Why Perform? Resources for Pianists

I first published this post a few years ago, but I have recently been sent details of brand new piano meetup groups in the UK, and decided to republish this post with all the updates. Please let me know if you run a piano group and I will be happy to include your details.

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When we perform, we call on a different part of ourselves from when we practise or play alone, because these are completely different activities.

The concert stage is no place for shrinking violets. In performance we need to project our ideas about the music – as well as our sound – outwards to the listener, and we must make sure we do this convincingly so they really get it!

When we perform authoritatively we summon feelings of abandon, spontaneity, and creativity. These qualities are associated with right-brained activity, whereas practising relies on thoughtful, analytic procedures where we constantly evaluate – repeating and refining our results until we are satisfied they are correct. These are more left-brained activities.

We must be prepared to go with the punches – there’s no point worrying about the piano, or that you weren’t happy with how you played that opening phrase. In practice we go back and get it right, in performance we have to accept what comes out and just deal with it.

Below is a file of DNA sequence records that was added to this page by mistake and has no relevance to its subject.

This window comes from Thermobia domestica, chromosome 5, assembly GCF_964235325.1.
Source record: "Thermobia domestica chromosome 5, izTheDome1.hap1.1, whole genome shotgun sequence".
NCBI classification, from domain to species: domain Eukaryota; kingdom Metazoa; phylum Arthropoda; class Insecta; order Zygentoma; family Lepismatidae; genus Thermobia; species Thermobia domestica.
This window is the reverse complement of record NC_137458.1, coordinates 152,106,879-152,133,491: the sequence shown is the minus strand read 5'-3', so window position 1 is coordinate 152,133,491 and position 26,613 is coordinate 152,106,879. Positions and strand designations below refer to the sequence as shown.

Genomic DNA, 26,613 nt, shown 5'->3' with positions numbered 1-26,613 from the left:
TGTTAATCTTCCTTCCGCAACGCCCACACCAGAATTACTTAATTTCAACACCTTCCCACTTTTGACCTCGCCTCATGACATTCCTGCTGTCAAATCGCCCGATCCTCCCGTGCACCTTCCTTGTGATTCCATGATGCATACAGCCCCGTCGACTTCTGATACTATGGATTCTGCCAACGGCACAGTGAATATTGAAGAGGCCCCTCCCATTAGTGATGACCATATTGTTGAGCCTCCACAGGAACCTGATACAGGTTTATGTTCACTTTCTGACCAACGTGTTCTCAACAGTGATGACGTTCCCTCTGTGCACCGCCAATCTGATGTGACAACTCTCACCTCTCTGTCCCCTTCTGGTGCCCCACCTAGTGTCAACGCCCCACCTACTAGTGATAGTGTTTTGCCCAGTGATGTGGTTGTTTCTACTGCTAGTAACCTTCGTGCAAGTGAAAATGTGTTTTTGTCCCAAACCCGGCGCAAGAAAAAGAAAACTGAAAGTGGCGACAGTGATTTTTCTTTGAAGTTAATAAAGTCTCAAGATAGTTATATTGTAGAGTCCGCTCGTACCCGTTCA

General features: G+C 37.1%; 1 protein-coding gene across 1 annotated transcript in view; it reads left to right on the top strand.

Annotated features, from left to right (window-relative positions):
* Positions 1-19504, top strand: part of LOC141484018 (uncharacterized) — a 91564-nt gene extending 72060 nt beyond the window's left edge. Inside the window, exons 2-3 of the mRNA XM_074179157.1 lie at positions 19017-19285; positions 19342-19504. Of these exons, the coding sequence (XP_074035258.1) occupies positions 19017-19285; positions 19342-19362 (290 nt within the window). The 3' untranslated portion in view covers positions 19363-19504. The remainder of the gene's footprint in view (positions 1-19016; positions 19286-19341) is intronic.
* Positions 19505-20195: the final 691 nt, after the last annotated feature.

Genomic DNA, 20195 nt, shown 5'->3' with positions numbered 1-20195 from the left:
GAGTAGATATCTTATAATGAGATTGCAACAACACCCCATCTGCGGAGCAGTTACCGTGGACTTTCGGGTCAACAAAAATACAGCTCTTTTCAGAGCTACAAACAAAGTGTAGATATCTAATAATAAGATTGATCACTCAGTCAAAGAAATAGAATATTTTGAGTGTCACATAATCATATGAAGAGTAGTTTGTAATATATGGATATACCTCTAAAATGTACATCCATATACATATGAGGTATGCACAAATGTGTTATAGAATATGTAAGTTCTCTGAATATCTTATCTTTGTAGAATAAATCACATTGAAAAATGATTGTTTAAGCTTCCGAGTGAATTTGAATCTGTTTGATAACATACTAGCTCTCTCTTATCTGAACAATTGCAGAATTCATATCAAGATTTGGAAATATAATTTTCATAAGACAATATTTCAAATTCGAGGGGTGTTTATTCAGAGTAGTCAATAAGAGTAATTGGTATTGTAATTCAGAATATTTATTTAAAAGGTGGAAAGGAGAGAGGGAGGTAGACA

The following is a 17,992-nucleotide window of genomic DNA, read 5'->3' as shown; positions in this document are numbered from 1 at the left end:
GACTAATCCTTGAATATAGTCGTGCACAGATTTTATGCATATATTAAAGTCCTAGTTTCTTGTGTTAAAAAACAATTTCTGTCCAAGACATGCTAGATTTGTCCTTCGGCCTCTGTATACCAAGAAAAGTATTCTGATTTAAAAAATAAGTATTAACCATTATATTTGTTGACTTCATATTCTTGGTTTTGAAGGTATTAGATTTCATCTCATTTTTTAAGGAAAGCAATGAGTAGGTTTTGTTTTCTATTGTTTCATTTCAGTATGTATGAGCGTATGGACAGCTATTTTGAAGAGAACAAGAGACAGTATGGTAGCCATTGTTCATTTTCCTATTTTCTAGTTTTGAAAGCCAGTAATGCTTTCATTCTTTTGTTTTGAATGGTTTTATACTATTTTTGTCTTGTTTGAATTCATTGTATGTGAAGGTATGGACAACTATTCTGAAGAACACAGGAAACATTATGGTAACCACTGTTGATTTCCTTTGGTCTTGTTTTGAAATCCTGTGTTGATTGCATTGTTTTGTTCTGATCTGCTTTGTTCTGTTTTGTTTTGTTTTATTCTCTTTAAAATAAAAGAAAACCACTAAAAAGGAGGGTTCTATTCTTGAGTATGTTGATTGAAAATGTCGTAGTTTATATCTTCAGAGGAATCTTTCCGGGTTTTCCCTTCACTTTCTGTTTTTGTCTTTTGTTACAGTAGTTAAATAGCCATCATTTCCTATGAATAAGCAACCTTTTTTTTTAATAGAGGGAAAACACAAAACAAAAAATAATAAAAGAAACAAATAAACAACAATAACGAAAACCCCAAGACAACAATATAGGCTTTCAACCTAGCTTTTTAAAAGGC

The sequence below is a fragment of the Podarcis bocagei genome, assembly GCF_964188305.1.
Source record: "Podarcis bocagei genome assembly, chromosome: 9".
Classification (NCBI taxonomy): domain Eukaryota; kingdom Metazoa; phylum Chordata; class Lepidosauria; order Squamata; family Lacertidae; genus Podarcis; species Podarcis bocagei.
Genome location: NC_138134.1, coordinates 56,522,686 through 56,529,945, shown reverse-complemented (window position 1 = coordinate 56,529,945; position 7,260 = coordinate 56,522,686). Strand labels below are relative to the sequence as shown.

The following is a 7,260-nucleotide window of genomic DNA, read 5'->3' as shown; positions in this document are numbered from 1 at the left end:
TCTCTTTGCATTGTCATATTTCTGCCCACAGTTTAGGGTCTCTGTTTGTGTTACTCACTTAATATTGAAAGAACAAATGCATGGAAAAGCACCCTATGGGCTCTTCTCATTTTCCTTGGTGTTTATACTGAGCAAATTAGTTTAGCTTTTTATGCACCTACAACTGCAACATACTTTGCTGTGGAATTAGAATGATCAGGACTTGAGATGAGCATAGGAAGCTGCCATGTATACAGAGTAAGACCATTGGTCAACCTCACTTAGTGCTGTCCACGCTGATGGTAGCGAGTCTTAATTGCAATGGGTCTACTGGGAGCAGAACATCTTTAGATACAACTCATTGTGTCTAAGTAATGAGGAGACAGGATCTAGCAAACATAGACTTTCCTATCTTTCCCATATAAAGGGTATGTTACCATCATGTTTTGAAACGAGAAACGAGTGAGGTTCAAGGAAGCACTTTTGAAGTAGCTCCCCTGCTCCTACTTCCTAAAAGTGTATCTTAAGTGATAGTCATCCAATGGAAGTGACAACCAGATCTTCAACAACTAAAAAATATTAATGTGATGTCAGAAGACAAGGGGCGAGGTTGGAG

Performance Mindset

In performance, we need to leave our inner critic in the green room and go into another state of mind once we are on the stage, one where we are not engaged in thinking, but rather in being and doing.

We probably all know an excellent pianist who is not able to make the transition from the one state of mind to the other. While they may play wonderfully, they can’t seem to put themselves through what they perceive as the torment of public performance.

Letting go of our critic is easier for some than others. What makes a good performer is the combination of natural talent and the capacity for sheer hard work, together with the ability to let go and surrender control when on stage. Some relish the act of showmanship – performance with all its theatre – while others shrink from it, seemingly unable to believe in their own abilities or to get out of their own way.

Franz Liszt by Nadar, March 1886
Franz Liszt (a few months before his death)

Even though these words are from violin virtuoso Jascha Heifetz, they apply absolutely to us pianists:

Practice like it means everything in the world to you. Perform like you don’t give a damn.

Like most other things in life, the more we do something, the easier and more familiar it becomes. Smart piano teachers have regular student concerts where everyone gets up and plays – they are all in it together. Exams and (more usefully) festivals or eisteddfods are wonderful ways of developing performance skills. You are usually playing in a fair-sized hall on a grand piano, to a built-in audience and a professional adjudicator.